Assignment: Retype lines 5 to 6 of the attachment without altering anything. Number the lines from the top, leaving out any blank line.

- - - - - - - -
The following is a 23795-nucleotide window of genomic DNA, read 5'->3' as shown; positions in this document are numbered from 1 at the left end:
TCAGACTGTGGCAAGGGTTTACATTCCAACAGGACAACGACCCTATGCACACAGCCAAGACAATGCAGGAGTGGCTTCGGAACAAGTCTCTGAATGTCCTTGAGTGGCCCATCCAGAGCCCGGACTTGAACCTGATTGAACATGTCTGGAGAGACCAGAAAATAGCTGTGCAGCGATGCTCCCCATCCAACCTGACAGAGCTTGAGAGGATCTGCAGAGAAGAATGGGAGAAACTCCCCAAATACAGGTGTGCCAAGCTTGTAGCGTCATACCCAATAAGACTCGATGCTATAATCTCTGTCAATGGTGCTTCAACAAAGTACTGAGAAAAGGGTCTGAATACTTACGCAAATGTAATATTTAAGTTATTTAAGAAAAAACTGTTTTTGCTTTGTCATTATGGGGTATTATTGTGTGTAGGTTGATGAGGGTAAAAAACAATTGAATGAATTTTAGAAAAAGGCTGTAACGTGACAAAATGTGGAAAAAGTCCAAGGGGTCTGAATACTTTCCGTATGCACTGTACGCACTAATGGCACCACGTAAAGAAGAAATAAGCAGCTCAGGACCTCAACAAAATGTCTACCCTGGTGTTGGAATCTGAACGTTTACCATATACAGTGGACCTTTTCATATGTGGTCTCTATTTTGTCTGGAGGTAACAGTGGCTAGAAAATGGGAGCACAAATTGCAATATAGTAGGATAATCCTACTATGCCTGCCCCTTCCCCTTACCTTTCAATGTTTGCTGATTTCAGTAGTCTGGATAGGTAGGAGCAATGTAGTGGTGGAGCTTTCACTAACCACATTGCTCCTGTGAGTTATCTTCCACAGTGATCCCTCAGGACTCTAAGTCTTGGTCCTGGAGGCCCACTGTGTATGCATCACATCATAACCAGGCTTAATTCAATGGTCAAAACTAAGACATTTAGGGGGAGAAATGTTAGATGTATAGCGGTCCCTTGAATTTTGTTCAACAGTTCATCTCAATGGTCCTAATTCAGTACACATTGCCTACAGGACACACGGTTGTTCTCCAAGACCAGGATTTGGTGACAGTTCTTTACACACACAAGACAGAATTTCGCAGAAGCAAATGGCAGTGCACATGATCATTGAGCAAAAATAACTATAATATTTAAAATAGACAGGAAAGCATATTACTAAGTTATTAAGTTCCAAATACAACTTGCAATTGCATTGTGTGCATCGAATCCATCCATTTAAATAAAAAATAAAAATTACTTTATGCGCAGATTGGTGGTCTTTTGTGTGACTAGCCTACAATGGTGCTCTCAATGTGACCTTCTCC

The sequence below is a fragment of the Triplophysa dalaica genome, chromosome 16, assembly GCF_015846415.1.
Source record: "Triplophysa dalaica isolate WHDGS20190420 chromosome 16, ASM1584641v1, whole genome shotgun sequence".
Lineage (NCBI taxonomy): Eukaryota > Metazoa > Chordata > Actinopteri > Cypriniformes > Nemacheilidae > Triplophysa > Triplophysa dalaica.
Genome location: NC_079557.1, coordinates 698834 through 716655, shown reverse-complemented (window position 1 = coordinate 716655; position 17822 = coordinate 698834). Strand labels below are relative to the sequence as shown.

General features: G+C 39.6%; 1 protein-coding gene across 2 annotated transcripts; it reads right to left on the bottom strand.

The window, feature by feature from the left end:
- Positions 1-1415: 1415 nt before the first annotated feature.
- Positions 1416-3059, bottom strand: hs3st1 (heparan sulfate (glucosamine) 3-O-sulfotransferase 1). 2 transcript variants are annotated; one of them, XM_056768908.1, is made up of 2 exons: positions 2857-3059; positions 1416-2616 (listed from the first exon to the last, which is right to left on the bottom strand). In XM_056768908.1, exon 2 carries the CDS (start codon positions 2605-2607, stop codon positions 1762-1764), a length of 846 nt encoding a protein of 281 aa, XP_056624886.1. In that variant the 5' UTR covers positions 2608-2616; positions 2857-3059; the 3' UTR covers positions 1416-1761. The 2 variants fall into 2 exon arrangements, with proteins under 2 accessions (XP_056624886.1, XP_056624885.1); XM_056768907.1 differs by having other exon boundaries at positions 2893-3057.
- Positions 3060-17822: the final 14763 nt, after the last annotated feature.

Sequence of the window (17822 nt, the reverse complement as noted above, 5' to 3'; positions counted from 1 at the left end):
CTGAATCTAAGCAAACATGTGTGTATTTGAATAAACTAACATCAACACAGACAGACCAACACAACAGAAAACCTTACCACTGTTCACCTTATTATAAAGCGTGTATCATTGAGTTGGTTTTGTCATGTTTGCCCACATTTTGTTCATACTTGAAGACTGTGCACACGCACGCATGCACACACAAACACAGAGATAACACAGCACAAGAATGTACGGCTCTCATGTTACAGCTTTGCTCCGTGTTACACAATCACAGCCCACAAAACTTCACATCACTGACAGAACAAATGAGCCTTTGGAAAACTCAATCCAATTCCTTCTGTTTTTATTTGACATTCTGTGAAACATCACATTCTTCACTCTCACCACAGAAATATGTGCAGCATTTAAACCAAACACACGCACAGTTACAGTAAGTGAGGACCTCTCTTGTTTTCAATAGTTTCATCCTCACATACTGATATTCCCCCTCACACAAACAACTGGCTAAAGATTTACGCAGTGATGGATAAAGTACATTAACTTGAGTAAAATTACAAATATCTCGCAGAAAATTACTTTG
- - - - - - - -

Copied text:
Lineage (NCBI taxonomy): Eukaryota > Metazoa > Chordata > Actinopteri > Cypriniformes > Nemacheilidae > Triplophysa > Triplophysa dalaica.
Genome location: NC_079557.1, coordinates 698834 through 716655, shown reverse-complemented (window position 1 = coordinate 716655; position 17822 = coordinate 698834). Strand labels below are relative to the sequence as shown.